HSJ’s round-up of the must read stories and debate from Wednesday
- Today’s must know: ‘Lack of grip’ across NHS blamed for sudden hospital shutdown
- Today’s talking point: NHS England preparing guidance on hospital closures
- Today’s risk: NAO says NHS England has no strategy for specialised services
- Today’s inspiration: Entries open for the 35th HSJ Awards
How to cope with a closure
Last September patients at Bootham Park Hospital were moved out with just six days’ notice after the Care Quality Commission ruled it was not fit for purpose and closed the site.
Many were transferred 50 miles or more while services transferred from Leeds and York Partnership Foundation Trust to new provider Tees, Esk and Wear Valleys FT.
On Wednesday, HSJ revealed the details of two reviews into what caused the closure and how it could have been handled better.
The report for York city council by former Local Government Association chief executive John Ransford doesn’t pin blame solely on individuals or organisations, but is critical of the local and national systems.
He says “the current organisation of the NHS is a factor in the difficulties which developed in this situation”.
There was lack of “strategic grip” and relationships between different bodies were “complex and fragmented” – “which makes patient centred care difficult to achieve in an integrated manner”.
Ultimately, no one “took charge” to try to turn around the situation and keep the impact on patients to a minimum.
He concludes: “All of the organisations involved contributed in some way to the unintended consequence of the sudden closure of hospital facilities.”
Meanwhile, NHS England, which carried out its own “lessons learned” review into the Bootham Park closure, is now drawing up guidance on how to handle the sudden closing of hospitals.
NAO scathing of NHS England
On Wednesday the National Audit Office issued a fairly damning assessment of NHS England’s commissioning of specialised services.
The auditor said the national commissioner did not have “an overarching vision or strategy” for specialised services and lacked the information necessary to improve them.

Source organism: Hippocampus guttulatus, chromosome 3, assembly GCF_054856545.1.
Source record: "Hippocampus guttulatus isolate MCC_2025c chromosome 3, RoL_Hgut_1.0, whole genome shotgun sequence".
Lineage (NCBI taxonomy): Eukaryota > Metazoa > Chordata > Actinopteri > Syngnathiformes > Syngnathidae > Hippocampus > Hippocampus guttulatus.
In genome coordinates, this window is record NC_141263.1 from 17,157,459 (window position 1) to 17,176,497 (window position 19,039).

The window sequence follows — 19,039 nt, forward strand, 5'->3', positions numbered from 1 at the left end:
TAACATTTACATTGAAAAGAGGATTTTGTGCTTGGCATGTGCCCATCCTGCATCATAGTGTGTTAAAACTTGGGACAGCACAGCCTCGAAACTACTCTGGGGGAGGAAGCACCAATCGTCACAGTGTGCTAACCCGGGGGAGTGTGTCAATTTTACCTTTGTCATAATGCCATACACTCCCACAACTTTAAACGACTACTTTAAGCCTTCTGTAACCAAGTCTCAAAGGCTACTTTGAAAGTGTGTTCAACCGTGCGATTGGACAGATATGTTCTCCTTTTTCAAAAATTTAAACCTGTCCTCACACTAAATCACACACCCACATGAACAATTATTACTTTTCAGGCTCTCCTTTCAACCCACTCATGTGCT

It also said attempts to keep a lid on the specialised services budget by tinkering with the tariff may have “impacted on providers’ financial sustainability”.
The NAO acknowledged that NHS England had taken steps to improve the data it gets on how much it is spending on individual specialised services, and what patient outcomes it is getting in return. However, it said it was currently unable to conclude that NHS England was providing “value for money”.
All in all, the report makes for pretty gloomy reading. But there’s an opportunity for NHS England here too.
Jonathan Fielden, the former medical director at University College London Hospitals Foundation Trust, has just started in the role as NHS England’s director of specialised services. His arrival on the scene provides a perfect opportunity for NHS England to begin a new chapter in the commissioning of these services.
The cost of drugs and new medical technology will continue to rise over the next few years, and NHS England is going to have to make some tough choices to keep its specialised services budget in balance. As it makes these decisions, the key thing for NHS England is to ensure it acts in a transparent way and properly communicates the changes with providers and patient groups.
Junior doctors went back to the picket lines at 8am on Wednesday, withdrawing all service provision, including emergency care, until 5pm.
As on Tuesday, there have been no stories of doctors being called back to work or unplanned service closures.
At the time of writing, neither the government nor the BMA had changed their positions. So what happens next? Well, as HSJ revealed last week, the junior doctors’ committee has discussed a number of options, including the possibility of doctors going on strike in June without a date for returning to work.